Real estate continues to be the dominant loan class for Fourth District BHCs, although there was a clear decrease in the portion of assets represented by real estate loans in 2008. Real estate fell to 36.6 percent of assets, from 40.0 percent in 2007. At the same time, commercial loans and mortgage-backed securities saw a slight rise in their representation in loan portfolios. It is not clear whether these increases were the result of concerted portfolio rebalancing at banks; equally likely is the possibility that the rebalancing occurred naturally as the volume of real estate originations (and loan volume generally) slowed during 2008.
Deposits became an increasingly important source of funding for banks in 2008, particularly in the fourth quarter, as individuals shifted assets into savings in a flight-to-quality move, and for liquidity. Savings and small time deposits accounted for 57.3 percent of BHC liabilities, an 8.0 percent increase from 2007. Transaction deposits saw a slight decline of 0.67 percent of liabilities, and large time deposits increased to 8.83 percent of liabilities from 7.70 percent in 2007.
Problem loans are loans that are past due for more than 90 days but are still accruing interest payments, as well as loans that are no longer accruing interest. Last year, problem real estate loans hit 2.75 percent of all loansâ€“nearly double the 1.41 rate in 2007. Consumer (credit card, installment) loans and commercial loans also became problematic at a much faster rate in 2008 with the effects of the recession. Approximately 1.53 percent of commercial loans and 0.86 percent of consumer loans were problematic in 2008, up from 0.78 percent and 0.55 percent in 2007, respectively.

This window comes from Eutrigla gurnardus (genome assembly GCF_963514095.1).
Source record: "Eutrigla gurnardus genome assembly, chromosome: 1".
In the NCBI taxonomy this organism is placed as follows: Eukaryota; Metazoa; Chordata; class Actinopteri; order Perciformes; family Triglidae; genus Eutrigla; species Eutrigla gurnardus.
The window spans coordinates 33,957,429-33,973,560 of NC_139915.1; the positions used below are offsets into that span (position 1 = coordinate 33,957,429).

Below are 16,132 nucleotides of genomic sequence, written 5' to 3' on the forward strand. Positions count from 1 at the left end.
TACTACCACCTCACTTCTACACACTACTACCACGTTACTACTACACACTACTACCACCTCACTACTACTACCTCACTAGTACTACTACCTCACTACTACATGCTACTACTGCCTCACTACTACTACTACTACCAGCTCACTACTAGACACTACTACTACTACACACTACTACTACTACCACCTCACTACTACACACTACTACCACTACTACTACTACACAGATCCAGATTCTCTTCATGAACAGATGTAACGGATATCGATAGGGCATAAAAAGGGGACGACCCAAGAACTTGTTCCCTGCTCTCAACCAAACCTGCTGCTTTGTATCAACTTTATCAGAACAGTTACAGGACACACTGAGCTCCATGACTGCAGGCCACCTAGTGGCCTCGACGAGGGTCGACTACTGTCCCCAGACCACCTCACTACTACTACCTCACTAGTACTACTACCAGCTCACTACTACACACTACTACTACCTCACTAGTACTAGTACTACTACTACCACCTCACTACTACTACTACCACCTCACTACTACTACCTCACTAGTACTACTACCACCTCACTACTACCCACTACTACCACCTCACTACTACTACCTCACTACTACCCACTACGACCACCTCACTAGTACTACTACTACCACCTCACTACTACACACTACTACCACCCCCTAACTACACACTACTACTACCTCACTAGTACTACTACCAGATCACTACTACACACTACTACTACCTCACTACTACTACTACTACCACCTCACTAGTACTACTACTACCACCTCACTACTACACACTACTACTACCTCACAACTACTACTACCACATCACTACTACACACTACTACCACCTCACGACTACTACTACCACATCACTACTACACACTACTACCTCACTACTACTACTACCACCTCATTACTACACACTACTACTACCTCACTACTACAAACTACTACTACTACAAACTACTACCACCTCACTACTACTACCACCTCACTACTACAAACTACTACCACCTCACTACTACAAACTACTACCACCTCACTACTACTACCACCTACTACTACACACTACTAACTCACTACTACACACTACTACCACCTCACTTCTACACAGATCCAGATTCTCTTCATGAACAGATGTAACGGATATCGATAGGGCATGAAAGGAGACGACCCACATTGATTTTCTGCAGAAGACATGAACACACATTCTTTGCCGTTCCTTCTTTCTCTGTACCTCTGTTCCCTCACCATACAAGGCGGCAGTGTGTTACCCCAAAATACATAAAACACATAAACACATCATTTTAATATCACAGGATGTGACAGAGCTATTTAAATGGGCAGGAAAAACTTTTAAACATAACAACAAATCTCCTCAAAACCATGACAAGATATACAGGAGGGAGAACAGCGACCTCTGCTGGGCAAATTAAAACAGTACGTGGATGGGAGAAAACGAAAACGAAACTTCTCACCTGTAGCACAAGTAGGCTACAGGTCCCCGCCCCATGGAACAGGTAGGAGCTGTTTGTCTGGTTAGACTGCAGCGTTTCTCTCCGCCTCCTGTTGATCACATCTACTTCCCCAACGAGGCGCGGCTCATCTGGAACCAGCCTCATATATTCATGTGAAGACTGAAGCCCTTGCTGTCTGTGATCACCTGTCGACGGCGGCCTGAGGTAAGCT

BHCs in the Fourth District also charged off more souring loans in 2008 than in previous years. Consumer loan charge-offs, at 1.50 percent, were the highest of the three categories shown. Bad credit card debt, a component of consumer loans, likely accounts for most of this category. Credit card lines were clearly hit by worsening economic conditions, and banks also tend to charge off problematic credit card lines at a faster rate than secured commercial or real estate loans.
Capital is a bank’s cushion against unexpected losses. The risk-based capital ratio (a ratio determined by assigning a larger capital charge on riskier assets) for Fourth District BHCs saw a dramatic rise from 10.5 percent of assets in 2007 to 16.5 percent in 2008. During 2008, asset growth slowed, and many banks sought additional capital, including from the government’s TARP program. The leverage ratio stayed relatively flat at 9.7 percent (from 9.2 percent in 2007).
An alternative measure of balance sheet strength is the coverage ratio. The coverage ratio measures the size of a bank’s capital and loan loss reserves relative to its problem assets. This ratio has been falling since 2006, and in 2008, BHCs held about $5.52 of capital and loss reserves per dollar of problem assets. Last year, that number was $8.15.